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“Firsts,” “Lasts,” and “Returning in November”

by Peggy Hammond


I know I rode my tricycle,

we named her Ginger,

off the front porch.

I have the scar.

When training wheels

were removed,

I don’t remember the day;

I remember the wobble.

I know the morning the call

came, the news of cancer.

The world wobbled.

I have the scar.


That full moon hung heavy

and low, a white fruit

ripe for picking.

I bundled you into

the car, drove you

for a clear view.

In that moonglow, our hearts

may or may not have beat

in time with one another.

That moment may or may not

have been the last time

such a moon reflected

in your eyes.

“Returning in November”

back to the homeplace,

the deep woods of my youngest years,

beyond the old graveyard,

its primitive stones rising like buoys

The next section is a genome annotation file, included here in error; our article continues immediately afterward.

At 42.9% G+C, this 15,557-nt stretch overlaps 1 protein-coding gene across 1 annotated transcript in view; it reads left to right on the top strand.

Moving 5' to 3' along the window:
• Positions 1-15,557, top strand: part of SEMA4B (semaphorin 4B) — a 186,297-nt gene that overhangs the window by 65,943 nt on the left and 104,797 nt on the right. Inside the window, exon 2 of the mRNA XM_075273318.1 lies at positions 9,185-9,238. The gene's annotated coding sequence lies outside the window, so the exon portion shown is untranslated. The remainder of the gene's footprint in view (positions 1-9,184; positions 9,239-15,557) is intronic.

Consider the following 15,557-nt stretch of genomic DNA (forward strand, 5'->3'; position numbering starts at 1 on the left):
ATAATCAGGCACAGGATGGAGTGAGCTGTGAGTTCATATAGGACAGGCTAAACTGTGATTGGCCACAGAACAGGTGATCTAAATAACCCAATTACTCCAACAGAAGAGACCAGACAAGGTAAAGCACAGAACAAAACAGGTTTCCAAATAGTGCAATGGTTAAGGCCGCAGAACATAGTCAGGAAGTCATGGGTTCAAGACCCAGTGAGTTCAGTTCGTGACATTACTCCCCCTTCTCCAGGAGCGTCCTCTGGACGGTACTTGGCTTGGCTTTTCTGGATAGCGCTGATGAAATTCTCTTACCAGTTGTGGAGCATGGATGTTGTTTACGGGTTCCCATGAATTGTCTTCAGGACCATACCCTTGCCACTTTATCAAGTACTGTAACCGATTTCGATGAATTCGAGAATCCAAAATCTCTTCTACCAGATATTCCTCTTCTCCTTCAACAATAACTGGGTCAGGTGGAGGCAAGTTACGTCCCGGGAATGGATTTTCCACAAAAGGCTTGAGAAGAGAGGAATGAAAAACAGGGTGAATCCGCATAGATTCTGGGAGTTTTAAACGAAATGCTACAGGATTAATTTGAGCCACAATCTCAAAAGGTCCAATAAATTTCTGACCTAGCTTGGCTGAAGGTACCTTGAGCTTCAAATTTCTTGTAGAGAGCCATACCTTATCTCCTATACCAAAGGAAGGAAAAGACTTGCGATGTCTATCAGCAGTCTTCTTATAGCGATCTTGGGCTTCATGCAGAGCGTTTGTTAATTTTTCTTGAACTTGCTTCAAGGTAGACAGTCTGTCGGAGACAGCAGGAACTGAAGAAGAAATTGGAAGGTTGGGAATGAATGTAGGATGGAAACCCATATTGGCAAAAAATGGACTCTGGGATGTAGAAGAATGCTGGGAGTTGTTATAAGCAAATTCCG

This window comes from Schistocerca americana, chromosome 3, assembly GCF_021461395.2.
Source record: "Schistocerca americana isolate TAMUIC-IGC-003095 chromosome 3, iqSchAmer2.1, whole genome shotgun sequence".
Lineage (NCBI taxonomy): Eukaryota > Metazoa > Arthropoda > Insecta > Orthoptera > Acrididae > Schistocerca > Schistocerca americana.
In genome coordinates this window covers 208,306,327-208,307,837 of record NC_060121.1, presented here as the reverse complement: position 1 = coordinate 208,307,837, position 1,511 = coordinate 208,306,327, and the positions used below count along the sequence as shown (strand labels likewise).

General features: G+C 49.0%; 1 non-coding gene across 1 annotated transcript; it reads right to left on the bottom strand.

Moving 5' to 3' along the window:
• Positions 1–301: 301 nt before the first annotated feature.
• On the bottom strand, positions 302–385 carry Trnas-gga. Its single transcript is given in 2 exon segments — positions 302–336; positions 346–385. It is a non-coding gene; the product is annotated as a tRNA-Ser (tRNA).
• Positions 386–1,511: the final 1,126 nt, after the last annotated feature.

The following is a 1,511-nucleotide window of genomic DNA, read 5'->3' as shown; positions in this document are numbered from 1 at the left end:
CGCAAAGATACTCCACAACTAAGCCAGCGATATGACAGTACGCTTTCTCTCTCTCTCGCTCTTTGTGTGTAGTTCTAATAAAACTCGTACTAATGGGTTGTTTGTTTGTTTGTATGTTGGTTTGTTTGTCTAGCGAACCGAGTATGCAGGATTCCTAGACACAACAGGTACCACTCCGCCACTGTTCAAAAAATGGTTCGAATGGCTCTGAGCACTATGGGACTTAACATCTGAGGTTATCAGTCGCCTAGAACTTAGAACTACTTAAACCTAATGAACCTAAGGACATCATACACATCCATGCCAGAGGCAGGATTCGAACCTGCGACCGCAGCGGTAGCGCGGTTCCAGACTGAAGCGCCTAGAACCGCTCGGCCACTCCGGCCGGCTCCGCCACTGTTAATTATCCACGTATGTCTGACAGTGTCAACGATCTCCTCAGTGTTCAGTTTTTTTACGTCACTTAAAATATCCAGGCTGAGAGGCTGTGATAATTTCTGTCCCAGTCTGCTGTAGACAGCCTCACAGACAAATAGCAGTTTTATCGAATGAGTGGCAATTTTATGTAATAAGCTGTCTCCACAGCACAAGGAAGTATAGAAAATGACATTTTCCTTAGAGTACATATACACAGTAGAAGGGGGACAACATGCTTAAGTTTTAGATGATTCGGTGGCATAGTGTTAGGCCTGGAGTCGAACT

from a leaf-litter sea.

The creek cuts its own path,

and we follow, you,

seeing everything for the first time

as I breathe memories

sweet as honeysuckle.

My sister and I in the

trailer behind my father

steering the tractor down rutted path.

Trees destined for stovewood.

Chainsaw whine. Childish songs:

someone’s in the kitchen with Dinah

someone’s in the kitchen I know.

Here, the stream swims around

the body of a deer, bloated,

mostly submerged. You take my hand,

pull me closer, whisper,

don’t look, don’t look,

as if protecting me,

as if I’ve never seen death before.

Peggy Hammond’s recent poems appear or are forthcoming in The Comstock ReviewWaterwheel ReviewCrosswinds Poetry JournalScissortail Quarterly, and elsewhere. Her chapbook The Fifth House Tilts (Kelsay Books) is forthcoming in fall 2022, and her play A Little Bit of Destiny was produced by OdysseyStage Theatre in Durham, NC.


Archive, The River

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